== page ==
Each awful terrorist attack brings with it government demands of an "internet clampdown", shorthand for increased censorship and compromised encryption to aid surveillance.

In Australia, the Turnbull government wants to follow Britain's example, and introduce the proposed "technology capability notices" that oblige internet providers and telcos to decrypt data in real-time if the authorities order it.

Depending on how the government-forming goes for Theresa May in the UK, she could lead the country in a Brexit from the internet, introducing strict regulations and logging of what people do online.

It's highly unlikely that an "internet clampdown" will result in anything else than the general population becoming less secure online. In fact, it's pretty much guaranteed nothing much good will come out of such a move.


Hand over decryption keys for scrambled communications to government agencies with track records of not being able to keep their deepest secrets safe from criminals and foreign spies?

We only need to look at the recent WannaCry ransomware epidemic to realise what a terrible idea that is.

Nevertheless, moves are afoot to make it to happen. The Five-Eyes countries - New Zealand, Australia, Canada, United Kingdom and the United States - will meet soon to discuss how to implement an "internet clampdown" and to break encrypted communications.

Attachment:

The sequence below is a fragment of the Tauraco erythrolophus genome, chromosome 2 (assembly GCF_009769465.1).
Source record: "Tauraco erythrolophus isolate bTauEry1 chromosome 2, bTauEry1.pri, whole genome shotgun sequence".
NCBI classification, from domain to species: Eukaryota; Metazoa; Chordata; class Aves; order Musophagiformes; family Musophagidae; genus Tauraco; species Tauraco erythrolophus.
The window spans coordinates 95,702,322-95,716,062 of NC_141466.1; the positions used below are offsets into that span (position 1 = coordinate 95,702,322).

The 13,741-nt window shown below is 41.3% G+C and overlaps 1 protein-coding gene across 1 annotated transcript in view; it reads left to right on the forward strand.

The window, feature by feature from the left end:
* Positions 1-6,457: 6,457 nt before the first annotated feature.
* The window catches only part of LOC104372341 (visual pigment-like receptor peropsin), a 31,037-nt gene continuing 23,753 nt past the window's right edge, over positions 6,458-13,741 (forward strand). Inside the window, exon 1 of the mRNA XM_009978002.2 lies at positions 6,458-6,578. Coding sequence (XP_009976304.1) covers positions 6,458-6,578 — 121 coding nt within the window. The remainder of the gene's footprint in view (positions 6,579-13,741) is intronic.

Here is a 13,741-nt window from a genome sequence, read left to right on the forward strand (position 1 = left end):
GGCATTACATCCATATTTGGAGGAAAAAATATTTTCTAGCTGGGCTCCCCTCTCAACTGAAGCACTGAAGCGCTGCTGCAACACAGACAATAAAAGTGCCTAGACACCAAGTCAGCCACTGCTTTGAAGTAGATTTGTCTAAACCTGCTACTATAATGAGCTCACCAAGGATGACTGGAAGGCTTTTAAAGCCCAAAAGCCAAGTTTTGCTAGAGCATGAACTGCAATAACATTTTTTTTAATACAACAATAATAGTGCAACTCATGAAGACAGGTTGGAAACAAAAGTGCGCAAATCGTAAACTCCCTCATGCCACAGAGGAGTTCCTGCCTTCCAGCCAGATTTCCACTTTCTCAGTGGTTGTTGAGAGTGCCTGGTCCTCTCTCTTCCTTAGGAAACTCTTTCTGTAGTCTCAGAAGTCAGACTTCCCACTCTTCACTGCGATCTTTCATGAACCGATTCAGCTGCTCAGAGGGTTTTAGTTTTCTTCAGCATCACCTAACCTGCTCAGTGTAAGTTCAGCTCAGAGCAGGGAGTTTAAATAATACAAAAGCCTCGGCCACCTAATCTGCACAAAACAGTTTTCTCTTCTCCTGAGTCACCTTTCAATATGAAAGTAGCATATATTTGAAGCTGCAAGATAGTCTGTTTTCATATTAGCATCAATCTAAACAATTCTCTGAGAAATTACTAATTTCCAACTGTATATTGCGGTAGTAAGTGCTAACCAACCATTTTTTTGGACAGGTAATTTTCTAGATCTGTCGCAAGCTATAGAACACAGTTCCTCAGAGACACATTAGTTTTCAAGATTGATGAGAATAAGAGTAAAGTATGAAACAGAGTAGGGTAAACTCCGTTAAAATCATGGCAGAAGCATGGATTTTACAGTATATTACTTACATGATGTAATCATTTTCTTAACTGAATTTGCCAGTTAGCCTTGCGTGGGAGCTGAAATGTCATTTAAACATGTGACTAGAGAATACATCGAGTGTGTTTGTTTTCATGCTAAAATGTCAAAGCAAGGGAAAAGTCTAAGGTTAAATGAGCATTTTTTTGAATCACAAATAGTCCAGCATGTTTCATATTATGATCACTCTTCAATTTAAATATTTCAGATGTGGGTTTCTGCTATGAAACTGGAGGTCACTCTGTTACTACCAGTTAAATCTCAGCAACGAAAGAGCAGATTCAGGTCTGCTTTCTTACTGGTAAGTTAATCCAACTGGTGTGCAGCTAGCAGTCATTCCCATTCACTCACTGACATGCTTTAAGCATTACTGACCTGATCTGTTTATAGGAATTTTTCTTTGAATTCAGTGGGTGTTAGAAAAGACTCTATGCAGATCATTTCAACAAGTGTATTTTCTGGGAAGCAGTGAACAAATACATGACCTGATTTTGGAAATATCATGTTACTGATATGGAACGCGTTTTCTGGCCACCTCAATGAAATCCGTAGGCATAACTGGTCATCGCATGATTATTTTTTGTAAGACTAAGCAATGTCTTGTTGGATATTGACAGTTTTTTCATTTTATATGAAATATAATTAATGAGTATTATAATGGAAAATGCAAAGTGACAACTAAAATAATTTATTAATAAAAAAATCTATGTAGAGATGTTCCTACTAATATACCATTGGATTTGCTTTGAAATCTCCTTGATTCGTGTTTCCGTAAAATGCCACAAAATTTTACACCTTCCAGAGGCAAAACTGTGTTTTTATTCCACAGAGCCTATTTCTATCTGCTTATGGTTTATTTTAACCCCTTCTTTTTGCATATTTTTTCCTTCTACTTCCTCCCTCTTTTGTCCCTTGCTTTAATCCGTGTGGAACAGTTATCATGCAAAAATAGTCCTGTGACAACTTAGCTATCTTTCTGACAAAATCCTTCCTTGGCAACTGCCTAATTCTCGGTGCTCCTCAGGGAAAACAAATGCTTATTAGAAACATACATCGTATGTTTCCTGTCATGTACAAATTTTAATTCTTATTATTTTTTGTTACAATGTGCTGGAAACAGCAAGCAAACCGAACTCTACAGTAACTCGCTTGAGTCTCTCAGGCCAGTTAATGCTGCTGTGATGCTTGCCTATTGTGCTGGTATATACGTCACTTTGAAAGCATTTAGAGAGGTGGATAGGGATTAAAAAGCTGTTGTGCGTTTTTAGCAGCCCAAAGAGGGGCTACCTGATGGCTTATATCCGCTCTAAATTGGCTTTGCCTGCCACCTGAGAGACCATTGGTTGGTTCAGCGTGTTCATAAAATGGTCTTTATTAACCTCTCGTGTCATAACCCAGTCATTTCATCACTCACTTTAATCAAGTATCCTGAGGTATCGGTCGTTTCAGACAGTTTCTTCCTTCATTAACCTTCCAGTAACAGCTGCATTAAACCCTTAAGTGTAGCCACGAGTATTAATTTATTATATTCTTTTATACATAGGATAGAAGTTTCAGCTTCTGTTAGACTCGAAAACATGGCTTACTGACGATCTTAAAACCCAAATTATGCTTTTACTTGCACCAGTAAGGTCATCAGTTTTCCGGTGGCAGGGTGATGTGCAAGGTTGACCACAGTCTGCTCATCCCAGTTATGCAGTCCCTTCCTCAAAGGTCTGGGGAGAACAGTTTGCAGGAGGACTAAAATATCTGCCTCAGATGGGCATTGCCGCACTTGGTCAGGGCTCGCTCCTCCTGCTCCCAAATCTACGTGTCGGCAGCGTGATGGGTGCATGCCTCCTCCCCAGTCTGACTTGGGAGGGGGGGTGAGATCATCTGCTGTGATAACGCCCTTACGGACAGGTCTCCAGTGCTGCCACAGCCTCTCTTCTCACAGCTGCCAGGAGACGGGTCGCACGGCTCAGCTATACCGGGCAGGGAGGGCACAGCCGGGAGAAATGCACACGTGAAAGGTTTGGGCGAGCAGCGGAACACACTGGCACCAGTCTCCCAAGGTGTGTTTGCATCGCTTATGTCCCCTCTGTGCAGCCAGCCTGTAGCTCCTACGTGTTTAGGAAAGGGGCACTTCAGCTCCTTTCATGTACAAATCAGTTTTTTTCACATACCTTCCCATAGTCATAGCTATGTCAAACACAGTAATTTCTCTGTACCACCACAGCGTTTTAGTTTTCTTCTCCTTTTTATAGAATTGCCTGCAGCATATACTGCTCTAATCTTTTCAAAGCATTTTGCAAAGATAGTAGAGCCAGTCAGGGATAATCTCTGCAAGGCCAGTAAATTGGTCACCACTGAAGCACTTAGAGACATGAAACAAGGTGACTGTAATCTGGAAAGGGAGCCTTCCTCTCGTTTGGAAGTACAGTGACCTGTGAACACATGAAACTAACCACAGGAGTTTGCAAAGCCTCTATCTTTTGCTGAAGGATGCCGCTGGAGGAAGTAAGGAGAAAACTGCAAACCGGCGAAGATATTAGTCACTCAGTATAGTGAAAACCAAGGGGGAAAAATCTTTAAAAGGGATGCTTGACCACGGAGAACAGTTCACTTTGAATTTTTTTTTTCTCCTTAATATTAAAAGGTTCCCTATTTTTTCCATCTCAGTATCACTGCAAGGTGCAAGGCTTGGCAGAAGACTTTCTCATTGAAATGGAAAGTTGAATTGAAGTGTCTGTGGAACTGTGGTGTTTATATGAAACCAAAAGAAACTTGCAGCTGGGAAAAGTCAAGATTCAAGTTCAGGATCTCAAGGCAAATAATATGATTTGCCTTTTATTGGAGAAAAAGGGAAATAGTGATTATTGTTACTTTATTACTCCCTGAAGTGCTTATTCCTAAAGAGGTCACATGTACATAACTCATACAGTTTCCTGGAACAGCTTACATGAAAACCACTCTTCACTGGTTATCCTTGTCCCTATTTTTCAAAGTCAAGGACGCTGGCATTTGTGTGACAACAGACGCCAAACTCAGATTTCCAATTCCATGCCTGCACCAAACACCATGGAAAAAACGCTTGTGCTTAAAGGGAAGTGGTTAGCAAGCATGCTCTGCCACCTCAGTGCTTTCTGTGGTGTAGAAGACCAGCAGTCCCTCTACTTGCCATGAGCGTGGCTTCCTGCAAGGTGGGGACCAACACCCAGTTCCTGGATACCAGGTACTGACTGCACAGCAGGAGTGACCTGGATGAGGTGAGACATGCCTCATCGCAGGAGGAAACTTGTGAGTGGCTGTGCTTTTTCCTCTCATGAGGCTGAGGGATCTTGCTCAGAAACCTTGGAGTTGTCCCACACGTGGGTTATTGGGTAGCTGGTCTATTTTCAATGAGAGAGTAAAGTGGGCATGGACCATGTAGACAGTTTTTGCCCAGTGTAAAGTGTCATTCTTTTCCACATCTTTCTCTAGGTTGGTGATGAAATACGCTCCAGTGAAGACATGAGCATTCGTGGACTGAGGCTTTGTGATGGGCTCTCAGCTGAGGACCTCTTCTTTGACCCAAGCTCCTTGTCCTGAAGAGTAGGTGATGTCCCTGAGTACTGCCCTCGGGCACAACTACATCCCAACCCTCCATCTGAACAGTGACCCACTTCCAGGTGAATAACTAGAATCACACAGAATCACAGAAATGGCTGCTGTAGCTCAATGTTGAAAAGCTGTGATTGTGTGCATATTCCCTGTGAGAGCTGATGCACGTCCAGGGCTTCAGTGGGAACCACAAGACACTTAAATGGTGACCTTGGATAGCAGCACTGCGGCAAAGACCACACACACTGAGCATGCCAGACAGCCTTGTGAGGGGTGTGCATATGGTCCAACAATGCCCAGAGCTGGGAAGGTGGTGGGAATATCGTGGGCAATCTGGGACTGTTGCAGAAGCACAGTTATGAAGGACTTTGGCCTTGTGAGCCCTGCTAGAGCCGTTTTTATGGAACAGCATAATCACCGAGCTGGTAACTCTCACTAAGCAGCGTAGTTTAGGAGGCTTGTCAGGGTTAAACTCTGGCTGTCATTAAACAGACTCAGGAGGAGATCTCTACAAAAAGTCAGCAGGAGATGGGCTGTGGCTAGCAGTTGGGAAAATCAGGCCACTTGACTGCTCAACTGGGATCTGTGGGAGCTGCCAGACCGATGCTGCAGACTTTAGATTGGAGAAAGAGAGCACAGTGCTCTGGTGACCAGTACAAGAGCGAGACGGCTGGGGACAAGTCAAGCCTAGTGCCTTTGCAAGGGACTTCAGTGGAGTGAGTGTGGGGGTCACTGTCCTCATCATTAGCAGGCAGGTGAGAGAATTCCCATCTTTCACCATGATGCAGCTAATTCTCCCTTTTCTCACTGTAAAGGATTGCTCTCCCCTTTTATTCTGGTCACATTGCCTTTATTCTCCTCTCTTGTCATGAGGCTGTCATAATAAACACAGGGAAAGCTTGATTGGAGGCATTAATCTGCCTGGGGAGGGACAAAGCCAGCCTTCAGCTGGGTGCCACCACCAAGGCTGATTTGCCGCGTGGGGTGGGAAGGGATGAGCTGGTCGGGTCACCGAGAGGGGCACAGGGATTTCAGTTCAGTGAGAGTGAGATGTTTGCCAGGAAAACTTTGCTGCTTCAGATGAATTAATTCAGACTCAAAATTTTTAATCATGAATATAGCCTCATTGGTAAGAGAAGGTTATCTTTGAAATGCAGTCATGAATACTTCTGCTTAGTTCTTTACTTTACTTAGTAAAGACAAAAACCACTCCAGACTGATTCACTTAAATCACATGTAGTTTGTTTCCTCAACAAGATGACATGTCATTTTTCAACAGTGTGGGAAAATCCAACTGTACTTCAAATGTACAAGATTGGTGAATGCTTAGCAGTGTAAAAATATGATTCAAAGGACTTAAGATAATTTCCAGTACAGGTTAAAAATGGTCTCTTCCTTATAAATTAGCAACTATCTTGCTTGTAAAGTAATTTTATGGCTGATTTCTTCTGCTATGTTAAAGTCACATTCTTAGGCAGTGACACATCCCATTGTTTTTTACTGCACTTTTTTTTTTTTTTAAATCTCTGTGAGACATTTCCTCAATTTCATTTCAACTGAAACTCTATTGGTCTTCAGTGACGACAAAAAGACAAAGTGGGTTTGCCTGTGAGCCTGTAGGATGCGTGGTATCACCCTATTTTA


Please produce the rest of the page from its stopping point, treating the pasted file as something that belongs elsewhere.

That might make it easier for spy agencies (and criminals) to read our emails, but it's not going to stop the bad guys from using unbreakable, strong end-to-end encryption.

Implementing strong encryption isn't that hard technically. If there's a government clampdown on its use, a marketplace to supply secure communications would spring up immediately, maybe in Switzerland.

Now you have encrypted communications going via a jurisdiction out of reach for police and intelligence agencies. Privacy-minded users (and this would be companies wanting to keep their intellectual property and other information safe from economic state espionage) are using virtual private networking with strong encryption; what can be done?

It's highly unlikely an "internet clampdown" will result in anything else than the general population becoming less secure online.


Not that long ago, nothing much could be done as the internet routes around damage. It is however a technology problem that can and has been solved.

Technology is available that will detect and identify almost any type of encrypted communication. While the systems can't break the encryption quickly and economically, they can block the traffic in question.

You have a choice then: have your information spied upon silently, or be blocked from communicating. That of course spells the end of the free and open internet, the value of which comes from unfettered and growing amount of communication and information sharing.

A hobbled internet where users are less secure than today, and a world where only the bad guys are protected by strong encryption provided by shady brokers as a lucrative business; remind me again who we're fighting against?